Reducing the emphasis on grades

Reducing the emphasis on grades

Grades feel as much a component of education as learning itself, but are they actually an essential part of that process? In her book ‘Ungrading’ and in this accompanying article Susan D Blum actually argues that “formal education has led to a lack of learning” and when asked what she would do to change this situation she says she would “get rid of grades“. Mounting research has found that grades are often arbitrary and inconsistent. They offer the student little in meaningful information about their work and can dominate conversations about learning, ultimately leading to poor mental health and lack of engagement. In response the ungrading movement led by academics including Blum (University of Notre Dame) and Jesse Stommel (University of Denver) is considering alternate approaches. Can we reduce the emphasis on grades, or even remove them completely?

In the following video case study (17 minutes 37 seconds) Associate Professor in Political Science Dr Cathy Elliott talks about her efforts to reduce the emphasis on grades in her module POLS0099 Politics of Nature.

What we did and why

Cathy ElliotDr Cathy Elliott shares how on her politics of nature module she uses a portfolio assessment to enable the students to write weekly responses to the learning materials. The best elements from this work are shared along with a reflective questionnaire which asks the students to consider what they’ve been doing throughout the term and how they’ve participated in the module.

Cathy explains “when they get to the end of that questionnaire it asks them to self evaluate their work according to some assessment criteria that I give them. They can also add more assessment criteria and say those assessment criteria also relevant to their work if they want. Most don’t do that. Most use the assessment criteria I give them. They need to evaluate their work according to that and then they give themselves a mark. I reserve the right to change that mark but we have lots of conversations about this throughout the module, so this is not something that comes out of the blue. This is something that’s very scaffolded, it’s carefully supported. We talk about it a lot, but by and large, I try not to change the mark that they give them themselves. So trying to take some of the anxiety out of it, trying to take some of the uncertainty out of marking, also trying to get students to take responsibility for their own work and evaluate it honestly and then come to me with the mark at the end. And so long as it’s in the right general range then it will stand.”

Allowing students to self-mark has realigned the learning process. Cathy refers to over 100 years worth of research which suggests that grading is not a very good idea and that it leads to a focus on marks, rather than on learning. Students become obsessed with marks and start to exhibit some unhealthy approaches to learning. Cathy’s concern is that “all of this seems to me to poison our attempts to learn because everything is focused on the grade. And the more you focus on the grade, the less you do the behaviours that are associated with the learning.” Moving away from this allows you to focus on developmental feedback and improvement.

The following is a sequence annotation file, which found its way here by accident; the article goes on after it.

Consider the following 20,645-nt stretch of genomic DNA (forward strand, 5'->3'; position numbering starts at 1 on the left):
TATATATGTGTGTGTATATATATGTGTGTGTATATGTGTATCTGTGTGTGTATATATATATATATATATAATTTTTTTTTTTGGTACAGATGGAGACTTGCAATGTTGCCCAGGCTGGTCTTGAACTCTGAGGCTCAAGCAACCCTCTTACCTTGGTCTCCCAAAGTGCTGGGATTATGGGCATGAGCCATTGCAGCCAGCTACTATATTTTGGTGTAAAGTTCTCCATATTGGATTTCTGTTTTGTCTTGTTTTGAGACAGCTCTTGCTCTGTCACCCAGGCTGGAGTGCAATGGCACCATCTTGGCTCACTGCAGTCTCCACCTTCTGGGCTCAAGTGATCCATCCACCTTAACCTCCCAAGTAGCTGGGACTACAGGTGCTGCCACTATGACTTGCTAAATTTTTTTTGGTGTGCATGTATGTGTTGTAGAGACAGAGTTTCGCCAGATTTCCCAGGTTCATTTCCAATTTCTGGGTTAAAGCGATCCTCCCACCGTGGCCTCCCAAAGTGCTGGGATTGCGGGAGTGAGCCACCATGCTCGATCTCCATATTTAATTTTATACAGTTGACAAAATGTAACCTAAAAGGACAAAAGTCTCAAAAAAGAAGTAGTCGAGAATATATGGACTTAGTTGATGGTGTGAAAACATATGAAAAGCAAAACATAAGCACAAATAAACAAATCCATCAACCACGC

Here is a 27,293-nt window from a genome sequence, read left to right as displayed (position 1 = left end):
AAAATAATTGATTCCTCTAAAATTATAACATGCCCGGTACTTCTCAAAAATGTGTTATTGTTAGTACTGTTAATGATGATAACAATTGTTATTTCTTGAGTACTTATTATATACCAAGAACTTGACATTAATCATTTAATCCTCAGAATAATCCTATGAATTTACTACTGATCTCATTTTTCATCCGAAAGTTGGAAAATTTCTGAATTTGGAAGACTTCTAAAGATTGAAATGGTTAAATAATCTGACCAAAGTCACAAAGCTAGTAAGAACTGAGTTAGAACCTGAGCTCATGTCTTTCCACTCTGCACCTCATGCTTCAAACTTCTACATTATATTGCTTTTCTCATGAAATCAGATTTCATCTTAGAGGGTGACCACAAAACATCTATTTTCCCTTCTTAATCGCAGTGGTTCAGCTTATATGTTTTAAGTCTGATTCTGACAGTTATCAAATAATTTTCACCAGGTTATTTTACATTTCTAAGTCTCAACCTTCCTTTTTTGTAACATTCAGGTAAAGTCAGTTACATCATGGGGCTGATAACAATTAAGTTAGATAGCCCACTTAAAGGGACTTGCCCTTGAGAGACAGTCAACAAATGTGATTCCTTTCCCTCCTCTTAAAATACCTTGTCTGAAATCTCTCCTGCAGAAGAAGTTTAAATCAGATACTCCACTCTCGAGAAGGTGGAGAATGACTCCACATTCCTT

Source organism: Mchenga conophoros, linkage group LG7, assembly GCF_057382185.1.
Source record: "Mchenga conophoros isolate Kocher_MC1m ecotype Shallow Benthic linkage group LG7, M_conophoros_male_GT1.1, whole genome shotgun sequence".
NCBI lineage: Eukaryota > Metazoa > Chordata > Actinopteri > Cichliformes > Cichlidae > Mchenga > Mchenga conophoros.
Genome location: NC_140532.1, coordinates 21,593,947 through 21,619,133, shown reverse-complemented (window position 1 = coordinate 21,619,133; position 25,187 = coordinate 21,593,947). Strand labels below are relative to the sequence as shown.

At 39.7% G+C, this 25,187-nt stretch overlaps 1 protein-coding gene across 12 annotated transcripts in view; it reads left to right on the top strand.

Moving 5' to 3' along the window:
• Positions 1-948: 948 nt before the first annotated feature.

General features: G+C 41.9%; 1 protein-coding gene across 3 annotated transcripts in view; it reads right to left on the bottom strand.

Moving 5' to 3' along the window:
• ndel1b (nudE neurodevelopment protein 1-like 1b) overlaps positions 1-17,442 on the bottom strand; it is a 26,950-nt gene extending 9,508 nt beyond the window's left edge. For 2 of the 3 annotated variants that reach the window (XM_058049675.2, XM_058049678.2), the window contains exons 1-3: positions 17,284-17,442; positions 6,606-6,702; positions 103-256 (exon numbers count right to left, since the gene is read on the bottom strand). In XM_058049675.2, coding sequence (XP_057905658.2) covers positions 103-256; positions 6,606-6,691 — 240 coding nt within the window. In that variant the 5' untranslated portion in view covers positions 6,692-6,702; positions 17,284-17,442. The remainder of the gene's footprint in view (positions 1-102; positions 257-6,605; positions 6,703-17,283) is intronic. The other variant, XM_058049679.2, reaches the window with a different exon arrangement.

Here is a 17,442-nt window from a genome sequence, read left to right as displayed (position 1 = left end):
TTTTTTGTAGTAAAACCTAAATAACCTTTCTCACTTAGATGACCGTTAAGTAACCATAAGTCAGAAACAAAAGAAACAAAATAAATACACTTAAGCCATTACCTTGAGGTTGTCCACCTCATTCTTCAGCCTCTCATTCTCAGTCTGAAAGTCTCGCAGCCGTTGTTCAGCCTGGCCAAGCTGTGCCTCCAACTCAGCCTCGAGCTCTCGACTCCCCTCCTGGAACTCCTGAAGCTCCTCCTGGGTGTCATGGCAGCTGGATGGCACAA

The self-grading is not an afterthought. It is something that Cathy supports throughout the module and students are provided with readings on ungrading and opportunities to discuss the approach in class. The student experience has been overwhelmingly positive and Cathy has received feedback from some that grades have been a real shadow on their lives and that this module has given back the joy in learning,

Changing the grading process takes thought and planning, you will need to provide scaffolding and support  for your student. Here are Cathy’s suggestions for how to move the focus away from grades in your module:

  • Begin by trying out your own thought experiments: “What would happen here if the grades didn’t matter?”
  • If students ask ‘what they need to do to get a good grade’ change the subject slightly and ask them to think about ‘what they would like to learn’
  • Talk to your students about grades: What do they mean? How do they make them feel?
  • Experiment with collaborative grading
  • Read up on ungrading, understand how it works and what the implications are

What next?

Cathy is now starting to think about how she can encourage more people to change their relationship with grades. For example could the institution make make it possible for some modules or some years to be pass fail? She is having as many conversations about this with colleagues as possible and is glad to share experiences with anyone who wants to know more.

A new UCL Community of Practice has recently been established entitled Freedom to Learn: A community and movement! It hopes to  “help facilitate a freedom to learn, especially where the perceived primacy of grades and products of learning subjugates the processes of learning and its enjoyment.” For further information contact Dr Martin Compton from Arena.

Cathy has created a shorter video (8 minutes 15 seconds) on Freedom to Learn covering how she learned to stop worrying and love marking! 

Further reading on ungrading


Cathy uses a Mahara ePortfolio (known at UCL as myPortfolio) for her module’s main assessment approach . She has created a video (13 minutes 39 seconds) that showcases the student portfolios and takes viewers through some of the portfolio activities.

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